Bill Ryan, a retired firefighter from the district and current chairman of the firefighters' pension board, said he considers "the whole report to be flawed."

    In the report, Cohen mentions Johnson and Ryan and other fire district personnel.

    "I asked (Cohen) why he singled me and Linda out as the two parties that called him," Ryan said. "(Cohen) said to me, 'You need to get yourself a life. You're only a taxpayer.'"

    Johnson said she wants to ensure the report is factual and correct before it goes to the authorities.

    "I would hope that any report and documentation filed would be true and factual and not misconstrued like the report that I received," she said.

    Johnson has asked the district and Rautio, who is the treasurer of the board, to "evaluate and adjust the ($14,500) fee that Mr. Cohen has charged. I do not feel the district would be obligated to pay for such errors that he quoted," the letter states.

    Becky Pogan, the district's chief financial officer, said Tuesday that Cohen did not have access to the information pertaining to the Ritz-Carlton Christmas party, which cost $1,320, because it was only recently that she learned those documents existed.

    "In all fairness to Cohen, he didn't have this information when he did his report," Pogan said. "We never knew it existed because we were never told."

    Pogan said the documents that showed employees had paid for the Christmas dinner surfaced after Cohen submitted the results of his report.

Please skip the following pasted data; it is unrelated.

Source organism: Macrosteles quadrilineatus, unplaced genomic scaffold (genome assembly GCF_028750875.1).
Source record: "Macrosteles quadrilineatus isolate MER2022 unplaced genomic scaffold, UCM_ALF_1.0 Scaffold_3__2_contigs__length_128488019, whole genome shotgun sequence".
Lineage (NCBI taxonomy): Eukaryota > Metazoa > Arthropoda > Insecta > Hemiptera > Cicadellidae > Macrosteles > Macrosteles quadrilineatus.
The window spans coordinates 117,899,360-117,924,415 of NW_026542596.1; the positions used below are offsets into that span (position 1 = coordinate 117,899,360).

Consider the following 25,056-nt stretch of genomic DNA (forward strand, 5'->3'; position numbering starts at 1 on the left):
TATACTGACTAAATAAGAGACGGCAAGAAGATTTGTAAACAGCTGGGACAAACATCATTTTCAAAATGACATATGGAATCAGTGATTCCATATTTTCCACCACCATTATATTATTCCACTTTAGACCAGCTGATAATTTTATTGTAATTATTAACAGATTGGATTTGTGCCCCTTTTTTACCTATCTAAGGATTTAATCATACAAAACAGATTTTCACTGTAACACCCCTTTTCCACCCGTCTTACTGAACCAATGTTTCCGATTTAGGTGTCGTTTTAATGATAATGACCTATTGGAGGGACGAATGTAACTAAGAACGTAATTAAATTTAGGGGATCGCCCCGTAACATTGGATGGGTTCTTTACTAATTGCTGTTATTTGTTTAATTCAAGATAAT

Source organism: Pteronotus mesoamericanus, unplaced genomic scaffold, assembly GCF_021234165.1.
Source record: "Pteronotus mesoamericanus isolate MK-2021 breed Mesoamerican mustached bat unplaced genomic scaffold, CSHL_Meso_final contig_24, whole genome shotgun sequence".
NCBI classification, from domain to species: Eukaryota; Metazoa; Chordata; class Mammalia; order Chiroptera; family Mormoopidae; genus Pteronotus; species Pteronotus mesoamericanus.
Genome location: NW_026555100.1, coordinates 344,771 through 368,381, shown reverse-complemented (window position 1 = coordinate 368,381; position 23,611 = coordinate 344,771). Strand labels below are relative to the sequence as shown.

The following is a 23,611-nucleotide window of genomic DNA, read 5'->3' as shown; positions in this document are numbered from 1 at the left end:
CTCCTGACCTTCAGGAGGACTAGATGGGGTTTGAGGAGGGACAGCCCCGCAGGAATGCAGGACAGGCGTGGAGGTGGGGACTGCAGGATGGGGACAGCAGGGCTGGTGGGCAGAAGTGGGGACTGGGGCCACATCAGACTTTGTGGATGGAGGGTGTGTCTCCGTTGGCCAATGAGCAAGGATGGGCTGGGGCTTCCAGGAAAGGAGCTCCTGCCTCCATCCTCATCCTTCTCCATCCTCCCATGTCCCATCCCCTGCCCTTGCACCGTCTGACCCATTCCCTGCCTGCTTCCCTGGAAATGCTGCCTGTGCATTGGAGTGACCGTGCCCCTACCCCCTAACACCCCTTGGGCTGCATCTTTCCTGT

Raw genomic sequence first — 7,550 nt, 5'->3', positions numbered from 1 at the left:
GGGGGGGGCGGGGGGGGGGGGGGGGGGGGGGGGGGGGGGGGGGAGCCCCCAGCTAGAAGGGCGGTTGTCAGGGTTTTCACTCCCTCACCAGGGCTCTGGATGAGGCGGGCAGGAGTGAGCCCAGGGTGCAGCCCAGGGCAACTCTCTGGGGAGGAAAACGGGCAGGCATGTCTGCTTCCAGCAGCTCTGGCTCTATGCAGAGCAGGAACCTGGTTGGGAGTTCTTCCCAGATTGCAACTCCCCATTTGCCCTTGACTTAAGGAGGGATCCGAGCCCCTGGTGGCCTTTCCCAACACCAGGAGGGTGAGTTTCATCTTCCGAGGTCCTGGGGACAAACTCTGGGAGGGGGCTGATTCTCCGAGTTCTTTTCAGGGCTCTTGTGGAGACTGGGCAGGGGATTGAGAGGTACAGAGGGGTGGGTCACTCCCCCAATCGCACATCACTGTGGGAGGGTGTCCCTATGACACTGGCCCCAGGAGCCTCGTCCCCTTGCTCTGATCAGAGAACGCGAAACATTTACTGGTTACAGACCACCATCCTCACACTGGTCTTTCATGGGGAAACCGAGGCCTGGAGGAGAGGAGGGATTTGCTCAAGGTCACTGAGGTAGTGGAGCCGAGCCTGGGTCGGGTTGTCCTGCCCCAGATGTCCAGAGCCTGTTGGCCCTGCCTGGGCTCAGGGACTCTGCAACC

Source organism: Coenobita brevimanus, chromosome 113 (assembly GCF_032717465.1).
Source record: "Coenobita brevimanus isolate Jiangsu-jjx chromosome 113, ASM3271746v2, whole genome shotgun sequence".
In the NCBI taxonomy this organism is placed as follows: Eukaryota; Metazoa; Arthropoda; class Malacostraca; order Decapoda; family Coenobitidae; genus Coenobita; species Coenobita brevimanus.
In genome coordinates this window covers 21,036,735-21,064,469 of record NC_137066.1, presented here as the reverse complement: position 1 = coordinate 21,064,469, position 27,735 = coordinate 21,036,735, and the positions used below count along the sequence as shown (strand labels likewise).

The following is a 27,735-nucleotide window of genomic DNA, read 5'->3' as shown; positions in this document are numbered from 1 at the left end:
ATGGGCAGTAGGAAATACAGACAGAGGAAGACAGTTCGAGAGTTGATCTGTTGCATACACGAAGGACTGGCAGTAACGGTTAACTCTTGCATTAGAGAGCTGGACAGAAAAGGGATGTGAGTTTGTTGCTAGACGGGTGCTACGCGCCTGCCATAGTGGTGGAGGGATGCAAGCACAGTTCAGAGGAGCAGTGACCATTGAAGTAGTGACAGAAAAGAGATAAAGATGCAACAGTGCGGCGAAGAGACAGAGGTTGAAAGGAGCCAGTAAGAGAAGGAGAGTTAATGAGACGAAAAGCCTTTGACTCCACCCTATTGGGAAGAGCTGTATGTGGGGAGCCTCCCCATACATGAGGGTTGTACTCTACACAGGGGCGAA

Jerry Sanford, the district's public information officer, was the one who had organized the Christmas party and only he had those documents, Pogan said.

    Last month, fire Commissioner Steve Milligan pointed to a discrepancy in Cohen's report that states Milligan had attended "various programs" at a fire college in Ocala. The person who attended the conference was actually Ed Messer, a former fire commissioner.

    And Rautio said Cohen erred on something regarding her.

    In his report, Cohen stated Rautio had been a fire commissioner at the end of 2001. But Rautio joined the district on Jan. 17, 2002.

    Pogan said she notified Cohen about the errors and has asked for a revised copy of the internal report before it is sent to the authorities.

    During the March fire commission meeting, commissioners again retained Cohen for an additional $7,000 to examine the district's impact fee fund, after questions arose regarding the location of district fire engines known as No. 46 and other expenditures involving the fund.

    Pogan said Cohen is scheduled to begin the second internal probe this week, which covers the period from Jan. 1, 1997, through Sept. 30, 1999.
    09-11 .. 343 "All Gave Some..Some Gave ALL" God Bless..R.I.P.
    ------------------------------
    IACOJ Minister of Southern Comfort
    "Purple Hydrant" Recipient (3 Times)
    BMI Investigator
    ------------------------------
    The comments, opinions, and positions expressed here are mine. They are expressed respectfully, in the spirit of safety and progress. They do not reflect the opinions or positions of my employer or my department.

  17. #37
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    Post We Found the missing truck!!!

    Naples Daily News

    NNFD: Missing fire engine was never missing after all

    Friday, April 11, 2003

    By MIREIDY FERNANDEZ, mmfernandez@naplesnews.com

    The month-long mystery of missing fire engine No. 46 has been solved.

    It turns out No. 46 was never missing after all.

    The North Naples Fire District can account for all 12 of its inventoried emergency vehicles currently in operation throughout the department's six fire stations, records show.